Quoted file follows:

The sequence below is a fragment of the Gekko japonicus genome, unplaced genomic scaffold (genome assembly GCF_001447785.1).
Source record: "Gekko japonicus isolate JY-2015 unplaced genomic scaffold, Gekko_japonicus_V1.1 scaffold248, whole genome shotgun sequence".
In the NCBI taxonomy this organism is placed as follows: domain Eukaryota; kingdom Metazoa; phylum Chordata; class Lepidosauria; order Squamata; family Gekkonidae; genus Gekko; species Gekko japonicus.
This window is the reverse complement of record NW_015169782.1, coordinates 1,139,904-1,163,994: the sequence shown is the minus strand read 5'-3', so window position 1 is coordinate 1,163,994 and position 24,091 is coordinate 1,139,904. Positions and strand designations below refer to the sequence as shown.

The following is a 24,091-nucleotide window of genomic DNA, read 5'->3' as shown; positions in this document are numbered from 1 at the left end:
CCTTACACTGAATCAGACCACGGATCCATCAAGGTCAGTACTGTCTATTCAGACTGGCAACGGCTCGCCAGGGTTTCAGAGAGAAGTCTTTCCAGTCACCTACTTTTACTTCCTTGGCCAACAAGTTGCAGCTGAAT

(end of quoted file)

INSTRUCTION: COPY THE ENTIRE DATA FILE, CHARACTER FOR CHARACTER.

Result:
The sequence below is a fragment of the Gekko japonicus genome, unplaced genomic scaffold (genome assembly GCF_001447785.1).
Source record: "Gekko japonicus isolate JY-2015 unplaced genomic scaffold, Gekko_japonicus_V1.1 scaffold248, whole genome shotgun sequence".
In the NCBI taxonomy this organism is placed as follows: domain Eukaryota; kingdom Metazoa; phylum Chordata; class Lepidosauria; order Squamata; family Gekkonidae; genus Gekko; species Gekko japonicus.
This window is the reverse complement of record NW_015169782.1, coordinates 1,139,904-1,163,994: the sequence shown is the minus strand read 5'-3', so window position 1 is coordinate 1,163,994 and position 24,091 is coordinate 1,139,904. Positions and strand designations below refer to the sequence as shown.

The following is a 24,091-nucleotide window of genomic DNA, read 5'->3' as shown; positions in this document are numbered from 1 at the left end:
CCTTACACTGAATCAGACCACGGATCCATCAAGGTCAGTACTGTCTATTCAGACTGGCAACGGCTCGCCAGGGTTTCAGAGAGAAGTCTTTCCAGTCACCTACTTTTACTTCCTTGGCCAACAAGTTGCAGCTGAAT